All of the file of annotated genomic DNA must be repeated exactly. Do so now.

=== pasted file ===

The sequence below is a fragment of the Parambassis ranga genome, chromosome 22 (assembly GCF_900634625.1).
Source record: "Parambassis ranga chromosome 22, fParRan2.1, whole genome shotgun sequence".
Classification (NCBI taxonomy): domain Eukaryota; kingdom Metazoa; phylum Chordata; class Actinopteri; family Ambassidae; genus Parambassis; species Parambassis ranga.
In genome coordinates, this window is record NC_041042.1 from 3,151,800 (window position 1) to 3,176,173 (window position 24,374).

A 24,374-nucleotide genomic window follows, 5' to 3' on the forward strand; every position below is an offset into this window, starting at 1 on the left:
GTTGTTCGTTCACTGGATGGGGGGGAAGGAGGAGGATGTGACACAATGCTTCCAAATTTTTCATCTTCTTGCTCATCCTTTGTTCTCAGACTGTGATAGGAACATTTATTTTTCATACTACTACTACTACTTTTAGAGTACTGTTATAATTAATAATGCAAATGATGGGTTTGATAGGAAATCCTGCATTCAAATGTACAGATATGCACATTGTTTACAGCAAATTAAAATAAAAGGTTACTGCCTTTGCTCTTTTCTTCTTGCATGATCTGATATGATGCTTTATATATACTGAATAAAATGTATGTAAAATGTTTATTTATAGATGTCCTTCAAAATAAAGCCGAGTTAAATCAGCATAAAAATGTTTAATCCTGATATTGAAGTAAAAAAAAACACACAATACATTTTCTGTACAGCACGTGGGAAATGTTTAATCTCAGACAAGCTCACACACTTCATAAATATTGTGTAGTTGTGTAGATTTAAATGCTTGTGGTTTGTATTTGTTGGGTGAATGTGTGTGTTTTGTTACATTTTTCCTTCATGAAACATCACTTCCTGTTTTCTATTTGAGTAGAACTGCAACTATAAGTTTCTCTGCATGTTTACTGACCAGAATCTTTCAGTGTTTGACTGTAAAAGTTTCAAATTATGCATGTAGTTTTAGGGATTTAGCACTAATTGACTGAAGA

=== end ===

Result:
The sequence below is a fragment of the Parambassis ranga genome, chromosome 22 (assembly GCF_900634625.1).
Source record: "Parambassis ranga chromosome 22, fParRan2.1, whole genome shotgun sequence".
Classification (NCBI taxonomy): domain Eukaryota; kingdom Metazoa; phylum Chordata; class Actinopteri; family Ambassidae; genus Parambassis; species Parambassis ranga.
In genome coordinates, this window is record NC_041042.1 from 3,151,800 (window position 1) to 3,176,173 (window position 24,374).

A 24,374-nucleotide genomic window follows, 5' to 3' on the forward strand; every position below is an offset into this window, starting at 1 on the left:
GTTGTTCGTTCACTGGATGGGGGGGAAGGAGGAGGATGTGACACAATGCTTCCAAATTTTTCATCTTCTTGCTCATCCTTTGTTCTCAGACTGTGATAGGAACATTTATTTTTCATACTACTACTACTACTTTTAGAGTACTGTTATAATTAATAATGCAAATGATGGGTTTGATAGGAAATCCTGCATTCAAATGTACAGATATGCACATTGTTTACAGCAAATTAAAATAAAAGGTTACTGCCTTTGCTCTTTTCTTCTTGCATGATCTGATATGATGCTTTATATATACTGAATAAAATGTATGTAAAATGTTTATTTATAGATGTCCTTCAAAATAAAGCCGAGTTAAATCAGCATAAAAATGTTTAATCCTGATATTGAAGTAAAAAAAAACACACAATACATTTTCTGTACAGCACGTGGGAAATGTTTAATCTCAGACAAGCTCACACACTTCATAAATATTGTGTAGTTGTGTAGATTTAAATGCTTGTGGTTTGTATTTGTTGGGTGAATGTGTGTGTTTTGTTACATTTTTCCTTCATGAAACATCACTTCCTGTTTTCTATTTGAGTAGAACTGCAACTATAAGTTTCTCTGCATGTTTACTGACCAGAATCTTTCAGTGTTTGACTGTAAAAGTTTCAAATTATGCATGTAGTTTTAGGGATTTAGCACTAATTGACTGAAGA